Monday, January 31, 2011
*Rogue Male, by Geoffrey Household
NYRB Classics, 2007
originally published 1939
I first noticed this book some time ago when perusing the CWA list of Top 100 Crime Novels of All Time, first published in 1990. With the hope of someday being able to get through all of these books, I bought the NYRB edition of Rogue Male to add to my ever-growing mountain range of books to read. Funny though -- it's not what I would consider a crime novel, per se; imho it reads more like a spyish/thriller type thing, somewhat reminiscent of John Buchan's The Thirty-Nine Steps. Nevertheless, it was quite intriguing (and I can now cross it off of the list), well written and life outside of this book just sort of melted away as I was reading it. It's the sort of story where once you get comfortable with the action, things take another turn, so that you never quite get into a complacent mode and it ends up leaving you a bit unsettled.
As the novel opens, the narrator, an unnamed man (likely someone of importance and means in Britain) has just escaped death after he misses his target of an attempted assassination somewhere in Central Europe, an unnamed dictator. He has obviously been held and questioned, his captors wondering whether or not he was an agent of the British government on a mission. His answer was that he was "a sportsman who couldn't resist the temptation to stalk the impossible," hoping to make them believe that he was a "bored and wealthy Englishman who had hunted all commoner game" who found "perverse pleasure in hunting the biggest game on earth." In the long run, he realized that no matter what they believed, his days were numbered, and that his captors would have to kill him. After being severely tortured, he was taken to the edge of a cliff and put over, but he managed to hold on until he dropped, crashing into a deep marsh. The plan -- his body was to be discovered for some time at the foot of the cliff so that it would look like an accident. But the narrator has other plans that did not include dying. The authorities realize soon enough that he's still alive, and he has to make his escape without leaving any traces. That story is harrowing enough, but the main thrust of the novel is what happens once he makes it back to England ... it is then that that the reality becomes one of the hunter becoming the hunted as he realizes that no matter who or where he is, his enemies cannot allow him to stay alive. He has to literally "go to ground," in hopes of surviving.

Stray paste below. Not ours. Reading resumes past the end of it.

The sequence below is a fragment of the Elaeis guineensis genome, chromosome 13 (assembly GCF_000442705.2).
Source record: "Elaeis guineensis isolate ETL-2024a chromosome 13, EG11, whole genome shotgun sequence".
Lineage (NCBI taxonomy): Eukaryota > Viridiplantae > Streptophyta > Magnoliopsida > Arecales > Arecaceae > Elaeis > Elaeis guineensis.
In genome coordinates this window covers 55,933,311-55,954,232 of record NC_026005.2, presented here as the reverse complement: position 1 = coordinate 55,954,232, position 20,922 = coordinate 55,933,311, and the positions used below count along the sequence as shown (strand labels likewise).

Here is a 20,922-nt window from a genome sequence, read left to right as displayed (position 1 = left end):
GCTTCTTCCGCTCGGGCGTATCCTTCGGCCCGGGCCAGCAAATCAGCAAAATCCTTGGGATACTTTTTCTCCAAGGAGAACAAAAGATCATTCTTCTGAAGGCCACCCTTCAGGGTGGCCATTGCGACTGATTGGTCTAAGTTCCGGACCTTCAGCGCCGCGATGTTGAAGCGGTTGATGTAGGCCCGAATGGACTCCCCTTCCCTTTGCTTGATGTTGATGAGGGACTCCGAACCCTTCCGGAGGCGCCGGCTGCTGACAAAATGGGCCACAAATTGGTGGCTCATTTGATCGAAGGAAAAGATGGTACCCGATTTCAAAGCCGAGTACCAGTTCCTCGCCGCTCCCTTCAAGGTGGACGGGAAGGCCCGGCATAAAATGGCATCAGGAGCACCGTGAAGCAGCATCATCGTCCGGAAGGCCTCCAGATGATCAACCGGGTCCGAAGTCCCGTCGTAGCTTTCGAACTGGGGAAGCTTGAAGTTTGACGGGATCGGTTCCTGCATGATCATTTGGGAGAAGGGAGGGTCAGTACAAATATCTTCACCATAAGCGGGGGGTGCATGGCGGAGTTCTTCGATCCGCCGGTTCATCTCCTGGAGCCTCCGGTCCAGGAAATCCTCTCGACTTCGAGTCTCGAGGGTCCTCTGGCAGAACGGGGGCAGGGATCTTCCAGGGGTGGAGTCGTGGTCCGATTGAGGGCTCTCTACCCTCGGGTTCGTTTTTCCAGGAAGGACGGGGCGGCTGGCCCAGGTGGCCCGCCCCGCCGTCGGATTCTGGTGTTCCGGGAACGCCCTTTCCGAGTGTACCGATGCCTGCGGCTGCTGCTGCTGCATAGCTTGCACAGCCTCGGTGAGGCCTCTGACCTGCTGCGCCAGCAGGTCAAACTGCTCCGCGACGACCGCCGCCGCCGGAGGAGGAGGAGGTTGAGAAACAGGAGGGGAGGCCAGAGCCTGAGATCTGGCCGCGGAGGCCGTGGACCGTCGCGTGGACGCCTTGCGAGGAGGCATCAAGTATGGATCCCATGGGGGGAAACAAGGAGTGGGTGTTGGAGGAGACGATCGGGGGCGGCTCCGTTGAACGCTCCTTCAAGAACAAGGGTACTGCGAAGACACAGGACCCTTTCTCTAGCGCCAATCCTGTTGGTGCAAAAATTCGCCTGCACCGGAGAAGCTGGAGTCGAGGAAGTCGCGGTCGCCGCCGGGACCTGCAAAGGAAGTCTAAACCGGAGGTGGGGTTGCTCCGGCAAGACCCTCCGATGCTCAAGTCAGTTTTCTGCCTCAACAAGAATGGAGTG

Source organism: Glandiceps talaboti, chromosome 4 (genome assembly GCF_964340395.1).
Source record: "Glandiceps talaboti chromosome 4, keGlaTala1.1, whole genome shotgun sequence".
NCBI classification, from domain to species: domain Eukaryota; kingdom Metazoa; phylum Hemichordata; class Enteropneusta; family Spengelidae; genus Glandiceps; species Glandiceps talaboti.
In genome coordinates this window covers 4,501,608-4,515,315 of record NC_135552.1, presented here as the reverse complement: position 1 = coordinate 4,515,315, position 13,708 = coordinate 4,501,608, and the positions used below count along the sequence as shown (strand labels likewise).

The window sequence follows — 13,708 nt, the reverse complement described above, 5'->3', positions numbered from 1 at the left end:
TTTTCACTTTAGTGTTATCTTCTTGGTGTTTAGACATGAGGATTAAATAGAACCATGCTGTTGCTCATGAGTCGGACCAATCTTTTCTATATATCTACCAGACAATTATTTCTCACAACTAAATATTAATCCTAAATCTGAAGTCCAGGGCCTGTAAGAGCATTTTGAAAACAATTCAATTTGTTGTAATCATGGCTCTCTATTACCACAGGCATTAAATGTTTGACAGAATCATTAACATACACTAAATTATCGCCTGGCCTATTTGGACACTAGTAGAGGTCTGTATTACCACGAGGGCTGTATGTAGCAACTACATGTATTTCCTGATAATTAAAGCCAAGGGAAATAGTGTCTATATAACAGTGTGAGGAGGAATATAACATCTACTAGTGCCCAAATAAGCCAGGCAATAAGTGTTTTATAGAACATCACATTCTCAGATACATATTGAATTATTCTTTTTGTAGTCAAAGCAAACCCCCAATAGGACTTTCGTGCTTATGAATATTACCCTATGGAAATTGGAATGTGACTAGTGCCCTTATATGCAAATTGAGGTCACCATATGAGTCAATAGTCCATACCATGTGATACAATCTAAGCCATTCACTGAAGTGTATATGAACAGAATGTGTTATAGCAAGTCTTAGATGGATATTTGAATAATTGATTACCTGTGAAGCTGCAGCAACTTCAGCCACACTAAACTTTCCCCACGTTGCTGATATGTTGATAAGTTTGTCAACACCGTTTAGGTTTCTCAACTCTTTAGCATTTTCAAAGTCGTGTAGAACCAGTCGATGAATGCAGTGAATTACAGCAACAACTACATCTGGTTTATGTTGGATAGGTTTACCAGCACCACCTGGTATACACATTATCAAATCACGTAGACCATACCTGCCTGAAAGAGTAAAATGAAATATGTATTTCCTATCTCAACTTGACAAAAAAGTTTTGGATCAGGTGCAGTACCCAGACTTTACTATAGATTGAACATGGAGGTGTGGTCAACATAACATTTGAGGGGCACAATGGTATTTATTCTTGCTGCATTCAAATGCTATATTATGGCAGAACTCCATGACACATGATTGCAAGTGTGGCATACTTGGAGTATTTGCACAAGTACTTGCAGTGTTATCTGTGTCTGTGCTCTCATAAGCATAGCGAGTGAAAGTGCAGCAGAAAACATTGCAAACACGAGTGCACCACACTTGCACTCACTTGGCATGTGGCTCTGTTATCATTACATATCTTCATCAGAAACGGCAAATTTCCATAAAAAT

Rogue Male is written in the first person, a look back at events that transpired some time earlier. The narrator doesn't always put things in a linear perspective, and if not read carefully, the story might seem a bit confusing; above all, the why of how our narrator finds himself with a rifle in his hands aiming at this dictator is not so clear. He claims not to be an anarchist or to have any specific political leanings, says he's not on a government mission, so the question is one of how all of this came to be. Eventually even the reader doesn't know whether or not he can actually trust the narrator on that point. But the in the long run, what makes this book such a good read is how the author sets the tension level high to begin with, then ratchets it up bit by bit to pull off a rather nail-biting tale of suspense. His use of first-person narrative offers his readers a more more human and realistic perspective of the plight of the main character, and there's no space or time wasted on superfluous dialogue that would have little or no bearing on the story. And by keeping the whys until the very end of the novel, the reader finds him or herself focused only on the immediate action at hand.
As noted, once I started reading, things outside of me and this book just disappeared and I managed to finish this novel in one sitting. There's a certain element of the whole "cat-and-mouse" game here, especially toward the end, and it was a delight to watch events transpire as I felt my own tension level rising wondering how the heck the narrator was going to get out of his various predicaments. This is one of those novels you have to read for yourself to fully appreciate, but it's wholly satisfying as far as action, writing and especially getting into the psyche of the narrator as he fights to stay alive and out of the clutches of his enemies. People who enjoy well-written suspense will enjoy this book, and those who are interested in the early days of the genre will probably also like it.